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Koenigia campanulata 'Madame Jigard'

Koenigia campanulata 'Madame Jigard'



About this cultivar:

Koenigia campanulata 'Madame Jigard' is semi-evergreen perennial that differs from the species, a Himalayan native, by flaunting a reddish-bronze vein down the centre of its leaves. The vein may bleach out a little bit in full sun.

It has a wild feel and that is how we use it (but you don't have too!). It will grow happily anywhere. Try in boggy areas. When Summer rolls in, there it is, with those blooms, slowly turning from a bold pink to a faded white as the autumn arrives. Yes, it might root itself where it pleases when it touches the ground. But you know what? Give it a little pull, and it'll come out without putting up much of a fight. That's just the way it is, a bit untamed, but easy enough to rein in when you need to. 

A quick internet search reveals the name ‘Madame Jigard’ is well established but possibly spelt incorrectly. The plant is perhaps named for Madame Jégard, founder of Le Jardin d’Eau (Water Gardens) in France. This might make sense as we grow this next to our pond (dried out in the photos!).

  • Position: Full sun, partial shade
  • Soil: Almost any soil, grows well in Ballyrobert
  • Flowers: July, August, September, October
  • Other features: Bees and Butterflies, Waterlogged, Interesting Foliage or Fruit
  • Hardiness: H7 - Hardy in the severest European continental climates (< -20°C), Fully hardy, grows well in Ballyrobert
  • Habit: Clump forming
  • Foliage: Semi evergreen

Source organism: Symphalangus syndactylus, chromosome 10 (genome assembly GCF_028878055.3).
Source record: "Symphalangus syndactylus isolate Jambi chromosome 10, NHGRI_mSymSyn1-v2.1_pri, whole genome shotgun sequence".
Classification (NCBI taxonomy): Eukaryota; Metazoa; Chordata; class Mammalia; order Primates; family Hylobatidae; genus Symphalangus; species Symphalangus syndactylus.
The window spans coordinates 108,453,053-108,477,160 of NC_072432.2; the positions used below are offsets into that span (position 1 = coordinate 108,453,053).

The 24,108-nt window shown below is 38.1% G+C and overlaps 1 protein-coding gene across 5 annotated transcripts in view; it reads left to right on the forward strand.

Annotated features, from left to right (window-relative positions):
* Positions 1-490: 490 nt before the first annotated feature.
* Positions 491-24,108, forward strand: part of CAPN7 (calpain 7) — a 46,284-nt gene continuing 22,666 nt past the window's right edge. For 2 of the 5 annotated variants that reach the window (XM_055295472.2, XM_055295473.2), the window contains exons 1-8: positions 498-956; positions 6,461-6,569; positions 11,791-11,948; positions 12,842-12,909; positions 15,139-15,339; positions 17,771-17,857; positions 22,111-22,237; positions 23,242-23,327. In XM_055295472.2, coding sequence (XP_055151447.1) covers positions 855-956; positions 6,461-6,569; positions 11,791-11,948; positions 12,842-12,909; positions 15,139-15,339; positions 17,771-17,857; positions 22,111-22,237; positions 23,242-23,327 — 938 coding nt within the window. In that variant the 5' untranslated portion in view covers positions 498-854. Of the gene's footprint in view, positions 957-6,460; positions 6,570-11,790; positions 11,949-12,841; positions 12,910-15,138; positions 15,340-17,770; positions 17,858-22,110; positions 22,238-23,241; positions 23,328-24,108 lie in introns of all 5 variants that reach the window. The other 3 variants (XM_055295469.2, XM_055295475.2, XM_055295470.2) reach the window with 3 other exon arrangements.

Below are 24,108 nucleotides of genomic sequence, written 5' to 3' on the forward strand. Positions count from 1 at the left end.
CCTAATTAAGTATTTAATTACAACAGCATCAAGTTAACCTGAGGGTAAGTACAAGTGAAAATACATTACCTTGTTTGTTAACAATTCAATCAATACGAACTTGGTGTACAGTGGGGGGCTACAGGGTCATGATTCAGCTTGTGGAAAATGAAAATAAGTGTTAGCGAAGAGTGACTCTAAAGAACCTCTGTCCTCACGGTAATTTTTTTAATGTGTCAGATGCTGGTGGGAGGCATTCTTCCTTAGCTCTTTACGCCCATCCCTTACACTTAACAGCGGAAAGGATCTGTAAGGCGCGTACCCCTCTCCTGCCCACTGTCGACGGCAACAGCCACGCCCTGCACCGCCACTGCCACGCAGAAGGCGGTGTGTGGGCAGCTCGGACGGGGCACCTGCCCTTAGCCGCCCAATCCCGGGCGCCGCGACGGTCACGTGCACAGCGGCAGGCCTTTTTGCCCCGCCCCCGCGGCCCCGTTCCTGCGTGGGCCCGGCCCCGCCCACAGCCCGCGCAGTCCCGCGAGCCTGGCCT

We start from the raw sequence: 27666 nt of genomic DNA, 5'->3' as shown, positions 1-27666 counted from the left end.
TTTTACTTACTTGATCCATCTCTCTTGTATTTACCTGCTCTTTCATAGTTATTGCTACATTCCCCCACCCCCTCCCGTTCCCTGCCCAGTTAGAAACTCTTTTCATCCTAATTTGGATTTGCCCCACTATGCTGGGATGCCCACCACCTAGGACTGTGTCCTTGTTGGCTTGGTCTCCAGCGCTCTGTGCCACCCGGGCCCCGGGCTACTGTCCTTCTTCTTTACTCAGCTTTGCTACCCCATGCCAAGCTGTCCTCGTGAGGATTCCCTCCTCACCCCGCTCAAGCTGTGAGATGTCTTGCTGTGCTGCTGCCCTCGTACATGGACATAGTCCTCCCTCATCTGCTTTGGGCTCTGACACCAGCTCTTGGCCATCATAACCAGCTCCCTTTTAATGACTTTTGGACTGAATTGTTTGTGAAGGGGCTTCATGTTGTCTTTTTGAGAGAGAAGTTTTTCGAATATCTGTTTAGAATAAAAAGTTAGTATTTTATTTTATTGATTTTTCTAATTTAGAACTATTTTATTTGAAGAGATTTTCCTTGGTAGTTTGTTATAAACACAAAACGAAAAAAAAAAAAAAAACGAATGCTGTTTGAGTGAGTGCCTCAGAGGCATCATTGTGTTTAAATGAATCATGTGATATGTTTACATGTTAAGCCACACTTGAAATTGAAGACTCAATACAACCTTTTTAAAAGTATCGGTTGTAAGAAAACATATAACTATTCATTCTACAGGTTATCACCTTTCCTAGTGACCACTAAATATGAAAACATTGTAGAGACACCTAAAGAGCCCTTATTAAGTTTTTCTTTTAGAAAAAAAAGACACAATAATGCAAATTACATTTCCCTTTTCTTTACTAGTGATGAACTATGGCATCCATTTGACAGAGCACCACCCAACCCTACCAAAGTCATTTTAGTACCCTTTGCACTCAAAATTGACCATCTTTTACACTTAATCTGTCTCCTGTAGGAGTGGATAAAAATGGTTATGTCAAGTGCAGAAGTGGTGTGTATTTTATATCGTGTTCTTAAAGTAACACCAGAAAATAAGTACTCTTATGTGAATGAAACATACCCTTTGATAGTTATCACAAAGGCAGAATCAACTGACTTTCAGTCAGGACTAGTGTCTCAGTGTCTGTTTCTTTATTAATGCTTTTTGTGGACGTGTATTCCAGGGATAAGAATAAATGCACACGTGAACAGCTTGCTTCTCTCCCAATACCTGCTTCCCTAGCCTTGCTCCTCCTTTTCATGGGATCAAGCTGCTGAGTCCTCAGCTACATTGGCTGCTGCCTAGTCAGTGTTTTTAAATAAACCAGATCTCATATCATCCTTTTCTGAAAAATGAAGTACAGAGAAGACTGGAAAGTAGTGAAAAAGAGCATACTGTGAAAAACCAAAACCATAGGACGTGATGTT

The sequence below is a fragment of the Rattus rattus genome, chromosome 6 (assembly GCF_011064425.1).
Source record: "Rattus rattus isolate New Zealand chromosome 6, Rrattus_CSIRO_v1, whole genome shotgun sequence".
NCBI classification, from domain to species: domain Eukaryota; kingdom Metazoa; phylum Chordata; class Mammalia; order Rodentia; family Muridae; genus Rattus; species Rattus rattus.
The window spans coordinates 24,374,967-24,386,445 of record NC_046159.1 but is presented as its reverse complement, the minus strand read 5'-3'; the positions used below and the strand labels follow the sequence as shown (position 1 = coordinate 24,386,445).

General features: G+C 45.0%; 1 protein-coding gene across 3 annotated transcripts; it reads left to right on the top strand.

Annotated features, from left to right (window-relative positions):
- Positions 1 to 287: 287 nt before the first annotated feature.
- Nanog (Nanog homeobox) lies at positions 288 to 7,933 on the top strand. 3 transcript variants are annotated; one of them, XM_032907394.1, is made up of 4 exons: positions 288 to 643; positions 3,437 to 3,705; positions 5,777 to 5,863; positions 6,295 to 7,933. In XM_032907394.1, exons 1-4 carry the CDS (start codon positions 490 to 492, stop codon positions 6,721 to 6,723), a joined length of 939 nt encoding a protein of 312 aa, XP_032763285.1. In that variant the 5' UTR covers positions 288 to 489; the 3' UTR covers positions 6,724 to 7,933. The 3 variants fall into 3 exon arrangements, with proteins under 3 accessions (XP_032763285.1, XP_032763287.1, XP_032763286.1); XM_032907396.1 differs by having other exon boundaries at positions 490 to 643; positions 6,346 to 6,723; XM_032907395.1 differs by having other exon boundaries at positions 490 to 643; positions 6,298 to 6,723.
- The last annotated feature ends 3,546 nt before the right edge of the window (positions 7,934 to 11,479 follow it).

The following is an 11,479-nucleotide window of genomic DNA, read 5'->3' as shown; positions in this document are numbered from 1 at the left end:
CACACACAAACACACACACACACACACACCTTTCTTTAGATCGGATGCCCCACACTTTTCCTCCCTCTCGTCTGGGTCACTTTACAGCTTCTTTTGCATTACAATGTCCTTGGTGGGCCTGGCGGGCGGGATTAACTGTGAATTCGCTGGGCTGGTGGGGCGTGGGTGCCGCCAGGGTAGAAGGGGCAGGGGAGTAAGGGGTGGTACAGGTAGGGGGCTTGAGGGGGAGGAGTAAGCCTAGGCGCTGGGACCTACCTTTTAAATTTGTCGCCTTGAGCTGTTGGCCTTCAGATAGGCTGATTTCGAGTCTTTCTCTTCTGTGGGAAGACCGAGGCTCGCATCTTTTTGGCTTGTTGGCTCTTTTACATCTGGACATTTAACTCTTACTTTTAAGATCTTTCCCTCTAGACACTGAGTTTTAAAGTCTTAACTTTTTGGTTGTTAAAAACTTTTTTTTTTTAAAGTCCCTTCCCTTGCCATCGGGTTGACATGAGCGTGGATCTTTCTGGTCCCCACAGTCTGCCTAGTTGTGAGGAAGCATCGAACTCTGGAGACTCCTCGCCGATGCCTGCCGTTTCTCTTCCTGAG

• Height: 90 - 120cm (3 - 4 ft)
  • Spread: 90 - 120 cm (3 - 4 ft)
  • Time to full growth: 2 to 5 years
  • Plant type: Herbaceous Perennial, bog
  • Colour: Green, red, white
  • Goes well with: Iris

About this genus:

Used to be called Persiciaria until recently so I am going with this:

Persicaria is a genus of flowering plants in the knotweed family (Polygonaceae). Plants of the genus are known commonly as smartweeds, knotweed, fleece flower, or buckwheat. It has a cosmopolitan distribution, with species occurring nearly worldwide. The genus was recently segregated -so many of you old folk probably know it as Polygonum!

The genus Persicaria has many weedy species and somewhat of a bad reputation. However, as with any family, there are always some good members. We think we have found them!

Persicaria leaves are often multi-coloured and often marked with dark centers and silver chevrons. This versatile genus will most likely grow anywhere that isn't a pond or a dark room. Other than an occasional haircut Persicaria is a low maintenance plant, that seems to look at home anywhere you plant it.

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